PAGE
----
Last few days in Santiago

Sadly, we were to wake the following morning, not to festivities, a special church service, or parades through the streets. On the evening of the previous day, 24 July, there had been a horrendous train crash with many losing their lives. It transpired that the train had taken a corner too quickly and caused it to flip over.

We did not know this until the following morning when we were watching the television in the restaurant and realized that something horrific had taken place. We made our way into the city in light rain. The streets were deserted, and few shops were open. A complete contrast to the previous day, it came as no surprise to learn that all festivities to celebrate St James’ Day had been cancelled. While this was a fitting tribute to those who had lost their lives, it seemed a little harsh as at least 10,000 people had flocked to Santiago to take part in the festivities.

In total shock at this unexpected turn of events, and against our better judgment, we decided it was time to go home ourselves. The magic and uniqueness of the trip has been temporarily lost.

We did stay in Santiago for another two days because we could not organize shipping of the bikes as all the shops had closed temporarily in light of the tragedy. Once opened again, we enquired at a bike shop if they could arrange for our bikes to be transported back to the UK. After spending a further night at Monto do Gozo, we packed our panniers and headed back into Santiago.

Here we found a private room and spent the early part of the evening listening to melodious music being played just outside our window by a solo artist with a guitar – it matched our downhearted mood. The next day we bought two cheap backpacks for our belongings before taking the bikes and panniers to the shop for shipping back to home. Then we boarded the first of three trains, averting our eyes as we passed the earlier crash-site and sat back to help our minds and bodies heal over the next 36 hours and silently send our heartfelt sympathies to the families of those who had been killed in the train crash.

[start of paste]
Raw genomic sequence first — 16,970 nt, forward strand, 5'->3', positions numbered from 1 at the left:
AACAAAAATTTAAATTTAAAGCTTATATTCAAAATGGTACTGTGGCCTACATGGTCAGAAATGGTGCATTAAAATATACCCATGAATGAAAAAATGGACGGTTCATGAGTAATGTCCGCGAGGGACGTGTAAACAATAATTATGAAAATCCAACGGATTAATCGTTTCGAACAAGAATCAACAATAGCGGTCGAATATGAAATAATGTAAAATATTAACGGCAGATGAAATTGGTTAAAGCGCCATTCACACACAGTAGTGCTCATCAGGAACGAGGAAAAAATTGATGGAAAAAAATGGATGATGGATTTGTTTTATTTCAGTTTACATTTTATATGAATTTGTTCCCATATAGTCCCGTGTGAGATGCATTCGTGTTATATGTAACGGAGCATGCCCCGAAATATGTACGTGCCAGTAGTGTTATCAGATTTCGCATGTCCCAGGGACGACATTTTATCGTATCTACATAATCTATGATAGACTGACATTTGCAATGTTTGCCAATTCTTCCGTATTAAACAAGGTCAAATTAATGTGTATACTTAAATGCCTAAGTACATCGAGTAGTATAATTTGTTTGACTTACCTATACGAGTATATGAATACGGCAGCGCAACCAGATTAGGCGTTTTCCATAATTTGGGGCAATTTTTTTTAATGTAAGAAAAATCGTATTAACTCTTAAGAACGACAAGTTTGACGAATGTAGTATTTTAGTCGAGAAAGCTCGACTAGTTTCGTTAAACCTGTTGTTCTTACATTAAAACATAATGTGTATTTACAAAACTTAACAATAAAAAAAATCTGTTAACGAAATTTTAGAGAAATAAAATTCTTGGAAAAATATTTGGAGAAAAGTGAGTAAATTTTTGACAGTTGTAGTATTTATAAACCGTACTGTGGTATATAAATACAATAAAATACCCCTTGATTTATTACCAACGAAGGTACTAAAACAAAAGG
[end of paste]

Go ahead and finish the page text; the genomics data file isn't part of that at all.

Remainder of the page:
As the train gathered speed we both found it cathartic to sit quietly and reflect on the wonderful sights and sounds we had encountered over the past few weeks. Looking out of the window, we were being transported through regions that we had been riding through only a few days before. Under the iron bridge near Astorga, through vine-filled fields, wind mills grinding silently in the distance. So many memories came flooding back.

The first train stopped in Henday (just over the border between Spain and France) in the early evening. We boarded the second train (after a hurried bite to eat) to Paris and tried to get some sleep, although both still filled with thoughts of the sights and sounds we had experienced. Finally, still dressed in the our cycling longs and jackets – which had kept us warm on the train – we reached the terminal for the Channel Tunnel and our final train. Preparing to board this last train, I handed my passport over to a customs officer who grinned broadly (I didn’t know customs officers could do that) and said in a strong British voice “well, you’re not trying to conceal yourself are you” – I was wearing my high-vis yellow jacket used to keep me warm.

I replied proudly “We’ve been cycling through Spain”

2 thoughts on “Last few days in Santiago